Congress should not feel too self-congratulatory about enacting a stopgap spending bill over the weekend to keep the federal government operating. The legislation, of course, is necessary, and should be signed into law by President Reagan. But the larger point is that the very need for the measure shows how far Congress - and the White House - yet have to go to get the federal budget process under control.
The spending measure - which is a continuing resolution - was made necessary because lawmakers have so far enacted only eight of the 13 appropriations bills that provide funds for the federal government. Lawmakers should have approved the appropriations measures weeks ago.
The Senate has still not acted on legislation to raise the federal debt ceiling. The debt impasse has momentarily blocked US savings bonds sales and some federal borrowing. Meantime, deficits for the next several years are projected in the range of $200 billion a year - creating concern that the federal government will collide with private borrowers in the competition for loans and drive up interest rates.
Surely, all sides to the federal budget triangle - Congress, the White House, and the various federal agencies involved - need to pull together to shape a realistic budget. Some lawmakers, to their credit, are doing just that. Sen. Robert Dole, for example, proposes linking a tax increase, including energy, to cuts in future cost-of-living increases in federal entitlements. But President Reagan vows to veto a tax increase. House Speaker Thomas O'Neill refuses to consider reductions in benefit programs, particularly for the elderly.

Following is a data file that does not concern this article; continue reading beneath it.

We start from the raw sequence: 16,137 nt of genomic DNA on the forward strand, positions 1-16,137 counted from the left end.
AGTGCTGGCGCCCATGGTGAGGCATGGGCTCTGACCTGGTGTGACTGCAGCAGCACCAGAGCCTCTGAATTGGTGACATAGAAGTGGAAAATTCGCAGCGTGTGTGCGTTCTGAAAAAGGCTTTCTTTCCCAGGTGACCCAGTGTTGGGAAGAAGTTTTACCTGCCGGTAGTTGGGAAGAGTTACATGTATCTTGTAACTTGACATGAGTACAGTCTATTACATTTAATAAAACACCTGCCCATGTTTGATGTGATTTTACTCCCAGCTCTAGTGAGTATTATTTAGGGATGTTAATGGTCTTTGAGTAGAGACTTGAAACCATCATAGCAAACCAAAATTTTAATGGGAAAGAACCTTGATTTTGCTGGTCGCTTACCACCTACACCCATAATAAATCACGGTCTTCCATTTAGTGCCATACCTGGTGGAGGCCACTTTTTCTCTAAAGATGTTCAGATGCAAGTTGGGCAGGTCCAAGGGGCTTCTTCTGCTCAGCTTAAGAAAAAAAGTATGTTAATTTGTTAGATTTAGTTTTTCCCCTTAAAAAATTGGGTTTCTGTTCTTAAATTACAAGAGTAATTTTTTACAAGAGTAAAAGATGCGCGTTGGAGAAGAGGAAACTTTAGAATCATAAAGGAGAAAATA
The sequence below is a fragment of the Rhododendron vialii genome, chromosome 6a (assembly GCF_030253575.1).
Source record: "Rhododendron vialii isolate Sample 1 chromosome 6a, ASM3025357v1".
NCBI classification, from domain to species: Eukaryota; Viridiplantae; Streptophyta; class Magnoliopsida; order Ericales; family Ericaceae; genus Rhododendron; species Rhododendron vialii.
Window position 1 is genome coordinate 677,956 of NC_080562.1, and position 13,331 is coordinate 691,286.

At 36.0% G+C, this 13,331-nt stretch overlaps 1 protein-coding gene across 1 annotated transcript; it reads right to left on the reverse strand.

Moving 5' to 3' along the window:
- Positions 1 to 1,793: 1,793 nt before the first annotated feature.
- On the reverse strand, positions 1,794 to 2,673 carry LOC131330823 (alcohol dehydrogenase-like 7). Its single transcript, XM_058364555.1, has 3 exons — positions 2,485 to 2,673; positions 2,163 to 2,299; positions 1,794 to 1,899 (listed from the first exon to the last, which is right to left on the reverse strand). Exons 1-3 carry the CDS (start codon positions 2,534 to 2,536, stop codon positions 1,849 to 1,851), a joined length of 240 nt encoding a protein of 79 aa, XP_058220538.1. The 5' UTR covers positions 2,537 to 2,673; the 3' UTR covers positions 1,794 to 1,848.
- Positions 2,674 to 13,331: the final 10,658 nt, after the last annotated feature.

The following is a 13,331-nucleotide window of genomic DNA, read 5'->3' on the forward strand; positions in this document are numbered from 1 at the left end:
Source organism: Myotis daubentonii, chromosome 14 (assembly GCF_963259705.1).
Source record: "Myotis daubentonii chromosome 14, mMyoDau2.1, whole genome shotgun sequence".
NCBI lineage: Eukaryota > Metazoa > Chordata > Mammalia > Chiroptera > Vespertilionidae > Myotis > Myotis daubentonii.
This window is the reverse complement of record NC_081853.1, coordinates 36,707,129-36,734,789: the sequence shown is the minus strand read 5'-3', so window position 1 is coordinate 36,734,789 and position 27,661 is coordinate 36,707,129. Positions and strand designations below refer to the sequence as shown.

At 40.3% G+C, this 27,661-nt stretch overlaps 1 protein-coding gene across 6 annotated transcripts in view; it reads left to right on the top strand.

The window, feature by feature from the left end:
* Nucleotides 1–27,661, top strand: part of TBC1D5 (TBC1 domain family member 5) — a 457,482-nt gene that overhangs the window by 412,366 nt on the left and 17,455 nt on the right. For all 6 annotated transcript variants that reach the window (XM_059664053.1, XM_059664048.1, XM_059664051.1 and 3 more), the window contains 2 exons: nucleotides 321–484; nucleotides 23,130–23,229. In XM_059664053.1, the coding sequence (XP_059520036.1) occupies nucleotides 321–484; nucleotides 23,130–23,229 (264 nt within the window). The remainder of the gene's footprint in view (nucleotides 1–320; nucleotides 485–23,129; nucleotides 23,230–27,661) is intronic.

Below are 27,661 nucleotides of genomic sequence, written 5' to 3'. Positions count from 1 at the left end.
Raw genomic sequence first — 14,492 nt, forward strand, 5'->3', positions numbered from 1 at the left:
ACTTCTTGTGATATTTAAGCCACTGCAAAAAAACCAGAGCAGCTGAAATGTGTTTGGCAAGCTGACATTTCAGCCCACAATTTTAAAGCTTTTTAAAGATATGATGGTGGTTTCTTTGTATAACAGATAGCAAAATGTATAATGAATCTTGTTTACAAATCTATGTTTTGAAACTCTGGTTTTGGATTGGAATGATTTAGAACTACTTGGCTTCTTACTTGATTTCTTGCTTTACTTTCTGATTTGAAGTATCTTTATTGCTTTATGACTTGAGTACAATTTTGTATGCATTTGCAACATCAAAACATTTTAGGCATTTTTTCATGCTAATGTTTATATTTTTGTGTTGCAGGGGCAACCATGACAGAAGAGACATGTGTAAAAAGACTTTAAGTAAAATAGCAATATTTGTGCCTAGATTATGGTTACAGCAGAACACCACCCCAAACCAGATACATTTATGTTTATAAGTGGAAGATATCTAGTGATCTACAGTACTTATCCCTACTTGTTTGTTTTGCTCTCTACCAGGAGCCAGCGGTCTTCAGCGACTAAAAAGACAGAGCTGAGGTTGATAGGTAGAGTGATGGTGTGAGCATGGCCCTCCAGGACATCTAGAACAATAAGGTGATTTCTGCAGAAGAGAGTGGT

Unfortunately, neither the Reagan nor the O'Neill approach will do anything to ease future deficits. Mr. Reagan's promise to consider a major reform of the US Tax Code - such as adopting a new flat tax - has merit. But calls for tax reform are hardly new. It seems unlikely that the White House or lawmakers would be able to win the consensus needed from interest groups to get such a tax-reform package through Congress in next year's election setting.
Senator Dole's approach makes good sense. What is clearly essential is some bold leadership from the White House and top congressional leaders to reduce spending and come up with some modest tax hikes. Not to do so now would most likely push such a package into 1985.